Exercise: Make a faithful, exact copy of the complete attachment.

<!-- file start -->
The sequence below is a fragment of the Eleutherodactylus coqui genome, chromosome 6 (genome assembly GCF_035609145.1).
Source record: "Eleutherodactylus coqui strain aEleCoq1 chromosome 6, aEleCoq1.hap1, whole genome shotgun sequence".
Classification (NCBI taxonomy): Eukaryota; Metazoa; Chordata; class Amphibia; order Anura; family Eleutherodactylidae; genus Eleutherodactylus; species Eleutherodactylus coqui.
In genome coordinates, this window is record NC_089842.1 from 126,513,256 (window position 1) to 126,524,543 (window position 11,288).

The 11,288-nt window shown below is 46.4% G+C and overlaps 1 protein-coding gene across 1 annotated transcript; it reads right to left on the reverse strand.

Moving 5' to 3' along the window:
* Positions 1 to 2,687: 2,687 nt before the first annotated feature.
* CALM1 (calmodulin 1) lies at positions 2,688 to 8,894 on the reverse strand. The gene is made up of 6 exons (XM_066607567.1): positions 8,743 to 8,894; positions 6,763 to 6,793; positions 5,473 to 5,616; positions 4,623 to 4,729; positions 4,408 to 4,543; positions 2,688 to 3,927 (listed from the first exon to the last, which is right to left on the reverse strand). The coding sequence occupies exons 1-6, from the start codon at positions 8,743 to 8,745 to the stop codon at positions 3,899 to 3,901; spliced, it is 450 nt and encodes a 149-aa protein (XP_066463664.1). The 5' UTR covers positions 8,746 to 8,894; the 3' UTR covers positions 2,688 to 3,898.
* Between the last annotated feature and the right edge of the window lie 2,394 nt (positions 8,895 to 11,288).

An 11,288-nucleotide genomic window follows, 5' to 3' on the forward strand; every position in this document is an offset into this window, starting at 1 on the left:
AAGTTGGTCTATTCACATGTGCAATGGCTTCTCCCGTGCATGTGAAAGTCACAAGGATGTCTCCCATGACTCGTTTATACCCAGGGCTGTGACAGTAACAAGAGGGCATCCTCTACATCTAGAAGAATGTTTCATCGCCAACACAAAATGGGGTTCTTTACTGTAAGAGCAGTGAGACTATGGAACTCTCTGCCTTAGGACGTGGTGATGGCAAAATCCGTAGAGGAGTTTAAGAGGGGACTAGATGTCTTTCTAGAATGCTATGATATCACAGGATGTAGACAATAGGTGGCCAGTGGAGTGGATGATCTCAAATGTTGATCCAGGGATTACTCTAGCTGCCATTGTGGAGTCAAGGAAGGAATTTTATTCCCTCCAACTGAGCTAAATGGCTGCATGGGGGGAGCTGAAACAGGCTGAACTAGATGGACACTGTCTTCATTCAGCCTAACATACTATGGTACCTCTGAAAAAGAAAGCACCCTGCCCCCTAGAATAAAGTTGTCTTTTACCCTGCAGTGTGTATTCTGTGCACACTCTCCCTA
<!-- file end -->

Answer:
The sequence below is a fragment of the Eleutherodactylus coqui genome, chromosome 6 (genome assembly GCF_035609145.1).
Source record: "Eleutherodactylus coqui strain aEleCoq1 chromosome 6, aEleCoq1.hap1, whole genome shotgun sequence".
Classification (NCBI taxonomy): Eukaryota; Metazoa; Chordata; class Amphibia; order Anura; family Eleutherodactylidae; genus Eleutherodactylus; species Eleutherodactylus coqui.
In genome coordinates, this window is record NC_089842.1 from 126,513,256 (window position 1) to 126,524,543 (window position 11,288).

The 11,288-nt window shown below is 46.4% G+C and overlaps 1 protein-coding gene across 1 annotated transcript; it reads right to left on the reverse strand.

Moving 5' to 3' along the window:
* Positions 1 to 2,687: 2,687 nt before the first annotated feature.
* CALM1 (calmodulin 1) lies at positions 2,688 to 8,894 on the reverse strand. The gene is made up of 6 exons (XM_066607567.1): positions 8,743 to 8,894; positions 6,763 to 6,793; positions 5,473 to 5,616; positions 4,623 to 4,729; positions 4,408 to 4,543; positions 2,688 to 3,927 (listed from the first exon to the last, which is right to left on the reverse strand). The coding sequence occupies exons 1-6, from the start codon at positions 8,743 to 8,745 to the stop codon at positions 3,899 to 3,901; spliced, it is 450 nt and encodes a 149-aa protein (XP_066463664.1). The 5' UTR covers positions 8,746 to 8,894; the 3' UTR covers positions 2,688 to 3,898.
* Between the last annotated feature and the right edge of the window lie 2,394 nt (positions 8,895 to 11,288).

An 11,288-nucleotide genomic window follows, 5' to 3' on the forward strand; every position in this document is an offset into this window, starting at 1 on the left:
AAGTTGGTCTATTCACATGTGCAATGGCTTCTCCCGTGCATGTGAAAGTCACAAGGATGTCTCCCATGACTCGTTTATACCCAGGGCTGTGACAGTAACAAGAGGGCATCCTCTACATCTAGAAGAATGTTTCATCGCCAACACAAAATGGGGTTCTTTACTGTAAGAGCAGTGAGACTATGGAACTCTCTGCCTTAGGACGTGGTGATGGCAAAATCCGTAGAGGAGTTTAAGAGGGGACTAGATGTCTTTCTAGAATGCTATGATATCACAGGATGTAGACAATAGGTGGCCAGTGGAGTGGATGATCTCAAATGTTGATCCAGGGATTACTCTAGCTGCCATTGTGGAGTCAAGGAAGGAATTTTATTCCCTCCAACTGAGCTAAATGGCTGCATGGGGGGAGCTGAAACAGGCTGAACTAGATGGACACTGTCTTCATTCAGCCTAACATACTATGGTACCTCTGAAAAAGAAAGCACCCTGCCCCCTAGAATAAAGTTGTCTTTTACCCTGCAGTGTGTATTCTGTGCACACTCTCCCTA